So you’re not just one of those guys, that sort of, like tells everybody what they should be doing. Like, you’re quite the athlete yourself. You know, at those elite levels, what is really separating one person from another? Or why do we see people sort of start to crumble? Where can we get some insight there?

James Fitzgerald
Yeah, well, I’m gonna answer, you know, not really answer in detail, because it’s deep in terms of the really big rabbit hole of like, what dictates success? I think first, you have to have a measure of what success means. So just we can flow through that. And the second question is actually a pretty simple one. That I believe I know, what dictates that but there’s obviously a lot of things underneath that. I think there’s one guiding principle that allows people to be better than others in that situation, is that they’re really fast adaptors, and they’re more resilient than other human beings.

And so resilience is largely dictated by perception, and the environment. And so the perception, one is what I really hit on, and I see it in layman’s terms. So really hit home hits home, if you want to be better, you got to think less and do more. And so when people get that recognition in their mind, when you think less, you perceive less, if you perceive less, you’ll have a better opportunity in the environment to adapt quicker to stressors.

When Does a Skill become Habitual?

What is a Metcon? It’s a new stress, it’s a new task, how do you become better other people don’t think about it, just do it. Right now, if you if you don’t have the characteristics, or the physical aptitude, or the social learning, or all the other things that go into that, and you need some training on how to become better at that, then yeah, you can go from like 200, in the reason to 40 with some really fine tune training.

But ironically, the people that just keep climbing up and getting better and better, there’s not this magical, systematic approach to getting better, they just perceive less. And they’re more resilient, meaning that every stress that they they do, they they see the task coming, and they adapt to it and do it just the way they’re supposed to do it, to ensure that there’s a survival moment. So they can do another task to come, whether that be another rep of a heavy clean, or another workout in three hours, or whatever it takes in order to do that,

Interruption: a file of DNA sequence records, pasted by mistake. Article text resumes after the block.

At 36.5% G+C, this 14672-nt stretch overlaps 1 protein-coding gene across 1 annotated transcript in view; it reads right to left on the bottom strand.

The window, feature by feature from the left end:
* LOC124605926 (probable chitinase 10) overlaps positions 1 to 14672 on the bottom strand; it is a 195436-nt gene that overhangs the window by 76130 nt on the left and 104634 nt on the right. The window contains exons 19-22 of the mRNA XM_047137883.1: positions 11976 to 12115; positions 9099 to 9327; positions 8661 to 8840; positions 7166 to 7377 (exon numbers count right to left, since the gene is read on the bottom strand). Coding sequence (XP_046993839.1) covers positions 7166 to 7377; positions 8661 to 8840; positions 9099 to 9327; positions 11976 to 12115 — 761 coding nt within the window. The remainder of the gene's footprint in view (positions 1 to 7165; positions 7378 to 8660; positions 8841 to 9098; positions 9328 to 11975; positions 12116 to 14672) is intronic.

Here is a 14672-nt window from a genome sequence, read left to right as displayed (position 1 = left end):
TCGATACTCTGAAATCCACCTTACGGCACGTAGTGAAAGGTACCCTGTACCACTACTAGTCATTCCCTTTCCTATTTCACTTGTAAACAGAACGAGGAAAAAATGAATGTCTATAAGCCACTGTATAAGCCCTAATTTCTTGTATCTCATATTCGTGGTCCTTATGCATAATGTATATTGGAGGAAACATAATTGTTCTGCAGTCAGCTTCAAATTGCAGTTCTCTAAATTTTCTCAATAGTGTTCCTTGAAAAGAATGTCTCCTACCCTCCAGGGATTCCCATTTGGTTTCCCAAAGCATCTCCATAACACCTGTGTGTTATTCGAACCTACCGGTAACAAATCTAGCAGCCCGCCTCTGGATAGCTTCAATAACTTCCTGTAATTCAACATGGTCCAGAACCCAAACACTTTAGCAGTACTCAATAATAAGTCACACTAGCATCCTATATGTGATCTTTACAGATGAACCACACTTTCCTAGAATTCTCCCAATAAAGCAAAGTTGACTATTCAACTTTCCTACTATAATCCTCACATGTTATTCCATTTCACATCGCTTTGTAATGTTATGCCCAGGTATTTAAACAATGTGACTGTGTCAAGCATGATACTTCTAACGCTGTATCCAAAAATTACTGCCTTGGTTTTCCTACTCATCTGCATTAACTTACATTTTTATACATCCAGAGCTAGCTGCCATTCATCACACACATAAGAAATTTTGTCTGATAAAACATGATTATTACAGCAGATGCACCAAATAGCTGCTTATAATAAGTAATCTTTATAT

Steph Gaudreau
To what extent this sort of, I guess, practicing a skill till it becomes more habitual and or does visualization factor into any to either of those things?

James Fitzgerald
Yeah , well, both of them, because you can’t just have, you know, let’s take the extreme measures of both of them, let’s say we have someone who just comes in and without any thought just doing things all the time, right. Whereas we have someone who just sits in a chair and is like, it’s going to be beautiful, and they don’t do it, you know, they don’t do a thing. So there has to be, there has to be a combination of and this were a great coach can come in and say when you’re swinging back and doing this, I need you to feel this, this is the rhythm that you should be feeling when you do it.

And the athletes like I can sense that. So you see that they’re visualizing it right already. And now they go up, but there has to be a mechanical connection, you have to have actual physical electricity happening, to connect those tubes to the emotion that was created or the visualization that was created. So I think they go hand in hand with one another. And I think what athletes do, or really good athletes do, but they’re not and take the straight way they’re not intellectual enough to speak about how they do it, is that they can see how shits gonna happen better than we can, but they can’t explain how they can see it happening.

So when Josh Bridges looks ahead for a 16 minute workout, I don’t give a shit what the reps look like, but he can do unbelievable work for you know, compared to any other human being, he can see further ahead than you and I can he does a better job of that. So what is that that’s just called an X factor of resilience. You know, you just feel this unbelievable resilience to understand what’s coming ahead and how to do the work exactly perfectly based upon what you’re capable of to do that better than another person. Yeah. Fascinating shit inside there.

Steph Gaudreau
It really is. I mean, when you when you sort of break

What’s Inside the Athlete?

James Fitzgerald